Cochrane & Elliott (1998) showed it with red on left, green on right and black at the bottom. They also reported Arabic letters on the white circle (too small to identify in his image). This roundel was in use until 1979 (even though the Shah was overthrown in 1973) and according to Cochrane & Elliott (1998) it was re-introduced in 1995.

The Roundels of the World website shows this roundel (with a third possible arrangement - black on the right, green on the left and red on the bottom), with the Arabic numbers 1,1 and 5 as the Roundel of the Northern Alliance (and therefore also the current roundel).
Dov Gutterman, 10 June 2004

A capture from a report on "The World" on BBC4 TV (15 June 2004) shows that this roundel appears to be in use now.
André Coutanche, 15 June 2004


Roundel 1979-1983

[Roundel 1937-1967 (Afghanistan)] image by Frank George Valoczy, 4 July 2003

In 1979 a new roundel was introduced, a red disc with yellow inscriptions or devices. The image at Cochrane & Elliott (1998) is quite poor, but it can be identified as the arms on October 1978 flag. According to Cochrane & Elliott (1998), this roundel was in use until 1983. However, those arms were already changed on April 1980.....
Dov Gutterman, 10 June 2004


Air Force Roundel ca. 1985

[Air Force Roundel ca.1985 (Afghanistan)]image by Mark Sensen

In Flaggenmitteilung no. 108 (April 1985) I found four air force roundels, including Afghanistan. It is possible these emblems changed, especially that of Afghanistan.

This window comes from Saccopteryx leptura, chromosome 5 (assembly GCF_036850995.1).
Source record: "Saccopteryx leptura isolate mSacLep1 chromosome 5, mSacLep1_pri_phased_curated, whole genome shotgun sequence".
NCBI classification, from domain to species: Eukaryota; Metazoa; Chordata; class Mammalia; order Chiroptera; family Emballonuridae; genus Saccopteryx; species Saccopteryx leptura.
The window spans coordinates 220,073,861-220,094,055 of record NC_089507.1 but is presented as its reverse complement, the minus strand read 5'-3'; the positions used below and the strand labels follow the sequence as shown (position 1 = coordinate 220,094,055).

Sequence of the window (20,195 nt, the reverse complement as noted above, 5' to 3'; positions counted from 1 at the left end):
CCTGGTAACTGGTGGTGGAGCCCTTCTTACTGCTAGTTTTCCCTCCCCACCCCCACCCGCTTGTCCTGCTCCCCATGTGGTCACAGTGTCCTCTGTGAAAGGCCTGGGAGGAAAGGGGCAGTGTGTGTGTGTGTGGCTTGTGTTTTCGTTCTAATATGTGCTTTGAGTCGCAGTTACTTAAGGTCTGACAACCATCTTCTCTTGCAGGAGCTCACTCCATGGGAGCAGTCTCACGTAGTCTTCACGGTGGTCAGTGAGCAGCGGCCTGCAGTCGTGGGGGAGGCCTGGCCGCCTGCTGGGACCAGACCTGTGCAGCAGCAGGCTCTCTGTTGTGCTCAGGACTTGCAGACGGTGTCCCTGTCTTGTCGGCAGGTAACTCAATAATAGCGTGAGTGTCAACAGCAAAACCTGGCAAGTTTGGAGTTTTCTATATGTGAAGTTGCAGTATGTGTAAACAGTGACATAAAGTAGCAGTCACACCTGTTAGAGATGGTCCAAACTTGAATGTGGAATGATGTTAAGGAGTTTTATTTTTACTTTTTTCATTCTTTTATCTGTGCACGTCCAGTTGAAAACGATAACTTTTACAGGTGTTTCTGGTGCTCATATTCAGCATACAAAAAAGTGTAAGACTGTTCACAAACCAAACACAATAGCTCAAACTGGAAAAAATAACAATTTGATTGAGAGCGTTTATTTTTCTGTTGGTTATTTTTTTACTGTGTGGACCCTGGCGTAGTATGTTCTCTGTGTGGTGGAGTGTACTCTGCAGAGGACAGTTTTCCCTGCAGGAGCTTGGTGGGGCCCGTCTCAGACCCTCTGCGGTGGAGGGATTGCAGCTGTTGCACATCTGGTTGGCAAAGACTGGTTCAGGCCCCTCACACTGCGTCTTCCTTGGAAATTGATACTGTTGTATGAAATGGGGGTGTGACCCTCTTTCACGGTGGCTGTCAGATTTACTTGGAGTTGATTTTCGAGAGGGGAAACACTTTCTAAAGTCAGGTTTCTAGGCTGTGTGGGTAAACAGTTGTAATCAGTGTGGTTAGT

Mark Sensen
, 10 July 1997

Cochrane & Elliott (1998) reported a new roundel and fin flash in 1983 as a red star within a circle of the national colours. The image is too small to identify the order of colors. Wheeler (1986) reported this roundel as that of the Afghan Republican Air Force since 1979 with the colors of the ring as black-red-green.
The Roundels of the World website reported the ring as green-red black.
The Air Force Badges website shows a narrow green-red-very narrow black set of rings.
However, from the photo at http://www.airliners.net/photos/small/7/5/8/294857.jpg it seems that the black is in the outer ring and the French website image is
correct (even thou the red seems to have faded).
Dov Gutterman, 10 June 2004


Northern Alliance Air Force Roundel 2001

[Northern Alliance Air Force Roundel 2001 (Afghanistan)] image by Brent Jacobs and Santiago Dotor

The air force roundel currently being used by the loyalist Northern Alliance.
Brent Jacobs
, 8 October 2001

I would like to know when did the current roundel (as used by the loyalist Northern Alliance) appear? It looks identical to the 1966 one mentioned above by David Prothero, only removing the bottom, red area of the triangle (hence leaving a spearhead shape). A detailed French television report about Cdr. Massoud (Massoud l'Afghan by Christophe de Pontilly) showed a couple of times the roundel on helicopters transporting him, but I am not sure whether the central element was a spearhead or simply a triangle (half black, half green).
Santiago Dotor, 9 October 2001